This week in the repair room…

Margret from Spokane, WA writes…” I just can’t get enough! This is edge-of-your-seat-reading. Riveting stuff, really! I’m not an imaginary person.”

Thanks Margret. Here’s some slightly interesting pieces from this week’s BATTLE ON THE BENCH – MAN vs GUITAR (we’re waiting on a return call from A&E or the Discovery channel).

This great looking Jazzmaster is a nicely done Allparts-caster in Seafoam Green with an amazing feeling bound neck for added cool-points. One problem, o.k. 2 problems. It rattles (and has a high action). Now, Jazzmaster and Jaguar owners always complain about these issues, which is the only reason we’re boring you with this guitar.   The cause of these issues was that (1) the bridge was all the way down flush with the body, eliminating any break angle toward the tailpiece (proper tension on the saddles), (2) poor neck angle and (3) improper bridge radius to match the fingerboard.

First we raised the bridge for better break angle, which most people try to avoid because these bridges rock on a machine screw that rests in a dished-out stud.  We counter this with a nylon shim that hold the post firmly in place.  This simple move makes the bridge feel like it’s anchored in without any permanent alterations.  Next we put a little foam behind the saddles to absorb any rattles from the springs or screws, since the screws don’t go all the way to the other side like a Tune-o-Matic.

After shimming to achieve the desired neck angle, we lacquered the wooden shim to give it a more finished look. It took a pretty extreme shim to get the right angle on this one, and a business card just didn’t cut it. And since we’re not barbarians, we couldn’t just leave an empty void visible in the neck pocket.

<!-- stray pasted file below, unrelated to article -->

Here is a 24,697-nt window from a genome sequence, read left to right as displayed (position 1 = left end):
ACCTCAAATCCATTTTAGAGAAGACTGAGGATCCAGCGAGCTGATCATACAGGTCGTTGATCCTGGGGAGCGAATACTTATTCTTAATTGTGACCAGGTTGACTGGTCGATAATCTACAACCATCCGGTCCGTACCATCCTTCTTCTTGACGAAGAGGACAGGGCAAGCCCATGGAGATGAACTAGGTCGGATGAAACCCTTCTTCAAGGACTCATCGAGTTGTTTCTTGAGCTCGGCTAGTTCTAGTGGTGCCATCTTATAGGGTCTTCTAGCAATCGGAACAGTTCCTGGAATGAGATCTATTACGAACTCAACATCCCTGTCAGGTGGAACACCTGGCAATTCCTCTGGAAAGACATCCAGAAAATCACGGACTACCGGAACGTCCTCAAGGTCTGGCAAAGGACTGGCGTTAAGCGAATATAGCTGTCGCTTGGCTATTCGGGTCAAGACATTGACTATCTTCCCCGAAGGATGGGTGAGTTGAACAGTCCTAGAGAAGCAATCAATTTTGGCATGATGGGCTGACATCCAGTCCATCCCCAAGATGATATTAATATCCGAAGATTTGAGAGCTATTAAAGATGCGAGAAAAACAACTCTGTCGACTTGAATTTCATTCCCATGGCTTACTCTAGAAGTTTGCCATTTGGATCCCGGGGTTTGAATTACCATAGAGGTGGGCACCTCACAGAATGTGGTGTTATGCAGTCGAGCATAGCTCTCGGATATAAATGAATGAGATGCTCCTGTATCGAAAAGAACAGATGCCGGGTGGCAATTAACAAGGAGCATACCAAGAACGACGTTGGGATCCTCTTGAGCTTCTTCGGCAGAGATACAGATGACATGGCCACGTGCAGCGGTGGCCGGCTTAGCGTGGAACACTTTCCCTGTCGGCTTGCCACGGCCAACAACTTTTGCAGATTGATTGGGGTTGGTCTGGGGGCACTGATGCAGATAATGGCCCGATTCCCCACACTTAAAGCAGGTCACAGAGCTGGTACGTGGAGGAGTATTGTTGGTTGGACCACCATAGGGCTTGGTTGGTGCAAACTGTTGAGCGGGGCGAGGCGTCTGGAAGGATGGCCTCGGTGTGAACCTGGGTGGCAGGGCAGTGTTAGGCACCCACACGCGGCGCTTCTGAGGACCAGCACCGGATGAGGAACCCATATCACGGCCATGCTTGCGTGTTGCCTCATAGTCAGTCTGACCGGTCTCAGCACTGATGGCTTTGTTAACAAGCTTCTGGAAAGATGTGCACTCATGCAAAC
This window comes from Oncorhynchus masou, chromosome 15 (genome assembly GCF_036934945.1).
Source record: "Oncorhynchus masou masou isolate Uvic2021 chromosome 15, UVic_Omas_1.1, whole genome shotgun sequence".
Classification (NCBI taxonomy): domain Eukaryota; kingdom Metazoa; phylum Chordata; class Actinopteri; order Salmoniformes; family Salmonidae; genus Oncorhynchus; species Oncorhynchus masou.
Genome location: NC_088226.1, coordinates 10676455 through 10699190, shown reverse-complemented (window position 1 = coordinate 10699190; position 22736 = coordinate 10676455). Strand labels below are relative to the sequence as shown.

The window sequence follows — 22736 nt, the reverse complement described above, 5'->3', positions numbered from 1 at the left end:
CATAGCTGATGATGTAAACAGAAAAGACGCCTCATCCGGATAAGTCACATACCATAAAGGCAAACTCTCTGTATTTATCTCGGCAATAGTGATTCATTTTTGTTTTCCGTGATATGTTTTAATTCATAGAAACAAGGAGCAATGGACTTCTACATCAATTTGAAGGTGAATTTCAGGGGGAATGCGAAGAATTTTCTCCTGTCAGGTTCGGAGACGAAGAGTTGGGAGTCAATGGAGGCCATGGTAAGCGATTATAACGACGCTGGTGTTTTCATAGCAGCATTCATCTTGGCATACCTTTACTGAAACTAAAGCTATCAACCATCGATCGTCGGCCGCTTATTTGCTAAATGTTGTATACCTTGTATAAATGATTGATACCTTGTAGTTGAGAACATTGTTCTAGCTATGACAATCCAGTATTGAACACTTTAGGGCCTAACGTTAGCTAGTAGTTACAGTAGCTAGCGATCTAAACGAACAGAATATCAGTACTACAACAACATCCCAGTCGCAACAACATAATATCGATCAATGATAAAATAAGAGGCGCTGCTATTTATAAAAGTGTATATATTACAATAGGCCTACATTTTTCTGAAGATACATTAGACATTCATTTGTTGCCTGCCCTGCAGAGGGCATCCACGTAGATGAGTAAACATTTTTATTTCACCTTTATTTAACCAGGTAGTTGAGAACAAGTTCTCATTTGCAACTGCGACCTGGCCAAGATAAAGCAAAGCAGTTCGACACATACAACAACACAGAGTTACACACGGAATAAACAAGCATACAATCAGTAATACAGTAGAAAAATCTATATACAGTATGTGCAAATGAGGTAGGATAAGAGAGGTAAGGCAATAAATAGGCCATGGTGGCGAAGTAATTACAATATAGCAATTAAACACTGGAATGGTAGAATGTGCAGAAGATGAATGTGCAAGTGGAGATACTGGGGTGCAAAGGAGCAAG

After fine tuning the setup, this Jazzmaster plays great with no more jangle than ever intended. Tuning stability and stustain where also improved. And with the steeper string angle, you can even bend strings without them jumping out of the saddle slots. Imagine that. Hooray!

Here’s a fun one. The owner of this Gibson BFG Bass had an issue of the middle pickup rising up when playing. He used the pickup cover as a thumb rest, as one would do, but it was causing the height screw to come out of the body. These pickups are direct mounted into the wood and the tension was more than they could bear.

So we gave it a matching thumbrest…

It’s angled like a pickup ring would be to fit the top and be parallel to the pickup height. We also cut out a spot to be able to adjust the pickup. It’s held in place by two wooden dowels angled in through the sides. We wanted to keep it small and inconspicuous (no big screw heads), and we didn’t have much wood to dig into.  The soft maple rest was finished in satin ebony lacquer and the slots where cut to simulate the extreme router marks in the BFG’s top.  Anyway, I thought it was cool.

Here we are with the kids at the Grand Canyon…Oh sorry. This is a nice 12 string that’s on the border of needing a neck reset. So the saddle’s been shave way down to lower the action and needed some slots cut for my favorite thing, break angle to the bridge pins. When you lower the saddle too much, the string almost passes straight over into the pins with minimal contact. Without good down pressure on the saddle folks, it’s just not going to sound good. Anyway, the reason this one’s even remotely interesting is that when we cut the channels, we found out that this nice bridge was made of pine or some other really light colored wood that didn’t want to leave clean lines even with a nice sharp saw.  So we used this excuse to pull out the Dremel and dish those channels for an uptown look. Then we finished the whole bridge in Extra Dark Walnut lacquer.

I think it classed the joint up a little.  Now it sounds and looks better, and doesn’t that make us all FEEL better. I mean, doesn’t it?

Thanks for looking.


2 Responses to “This week in the repair room…”

  1. HI I am a Gibson BFG bass user. The pickups in my bass is also raising. Is there any possible to solve this problem by myself? How can i send my bass to you to solve the problem?

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